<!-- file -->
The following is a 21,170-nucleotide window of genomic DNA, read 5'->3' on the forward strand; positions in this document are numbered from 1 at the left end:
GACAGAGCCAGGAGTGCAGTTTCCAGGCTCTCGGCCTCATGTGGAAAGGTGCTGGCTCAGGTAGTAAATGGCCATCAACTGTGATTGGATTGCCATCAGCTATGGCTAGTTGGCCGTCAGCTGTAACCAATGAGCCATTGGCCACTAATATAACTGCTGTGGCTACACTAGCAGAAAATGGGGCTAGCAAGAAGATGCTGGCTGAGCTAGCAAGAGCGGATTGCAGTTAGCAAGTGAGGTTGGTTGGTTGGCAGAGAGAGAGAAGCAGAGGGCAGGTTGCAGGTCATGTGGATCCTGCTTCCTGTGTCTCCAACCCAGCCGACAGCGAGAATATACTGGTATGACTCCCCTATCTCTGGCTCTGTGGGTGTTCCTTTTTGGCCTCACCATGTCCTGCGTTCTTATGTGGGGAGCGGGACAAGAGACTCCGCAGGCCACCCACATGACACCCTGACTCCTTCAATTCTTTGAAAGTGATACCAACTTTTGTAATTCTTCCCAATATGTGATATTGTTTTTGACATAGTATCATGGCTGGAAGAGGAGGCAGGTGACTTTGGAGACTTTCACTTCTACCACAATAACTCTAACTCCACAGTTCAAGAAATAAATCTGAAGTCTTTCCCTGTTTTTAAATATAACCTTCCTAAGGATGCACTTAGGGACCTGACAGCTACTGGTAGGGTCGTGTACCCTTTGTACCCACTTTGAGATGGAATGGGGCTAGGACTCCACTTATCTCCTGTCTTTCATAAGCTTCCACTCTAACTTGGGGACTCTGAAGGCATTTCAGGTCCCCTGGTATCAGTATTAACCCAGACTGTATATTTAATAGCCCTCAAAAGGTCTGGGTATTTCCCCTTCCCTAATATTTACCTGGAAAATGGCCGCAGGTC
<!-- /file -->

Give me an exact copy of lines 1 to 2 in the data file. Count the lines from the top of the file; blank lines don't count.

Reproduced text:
The following is a 21,170-nucleotide window of genomic DNA, read 5'->3' on the forward strand; positions in this document are numbered from 1 at the left end:
GACAGAGCCAGGAGTGCAGTTTCCAGGCTCTCGGCCTCATGTGGAAAGGTGCTGGCTCAGGTAGTAAATGGCCATCAACTGTGATTGGATTGCCATCAGCTATGGCTAGTTGGCCGTCAGCTGTAACCAATGAGCCATTGGCCACTAATATAACTGCTGTGGCTACACTAGCAGAAAATGGGGCTAGCAAGAAGATGCTGGCTGAGCTAGCAAGAGCGGATTGCAGTTAGCAAGTGAGGTTGGTTGGTTGGCAGAGAGAGAGAAGCAGAGGGCAGGTTGCAGGTCATGTGGATCCTGCTTCCTGTGTCTCCAACCCAGCCGACAGCGAGAATATACTGGTATGACTCCCCTATCTCTGGCTCTGTGGGTGTTCCTTTTTGGCCTCACCATGTCCTGCGTTCTTATGTGGGGAGCGGGACAAGAGACTCCGCAGGCCACCCACATGACACCCTGACTCCTTCAATTCTTTGAAAGTGATACCAACTTTTGTAATTCTTCCCAATATGTGATATTGTTTTTGACATAGTATCATGGCTGGAAGAGGAGGCAGGTGACTTTGGAGACTTTCACTTCTACCACAATAACTCTAACTCCACAGTTCAAGAAATAAATCTGAAGTCTTTCCCTGTTTTTAAATATAACCTTCCTAAGGATGCACTTAGGGACCTGACAGCTACTGGTAGGGTCGTGTACCCTTTGTACCCACTTTGAGATGGAATGGGGCTAGGACTCCACTTATCTCCTGTCTTTCATAAGCTTCCACTCTAACTTGGGGACTCTGAAGGCATTTCAGGTCCCCTGGTATCAGTATTAACCCAGACTGTATATTTAATAGCCCTCAAAAGGTCTGGGTATTTCCCCTTCCCTAATATTTACCTGGAAAATGGCCGCAGGTC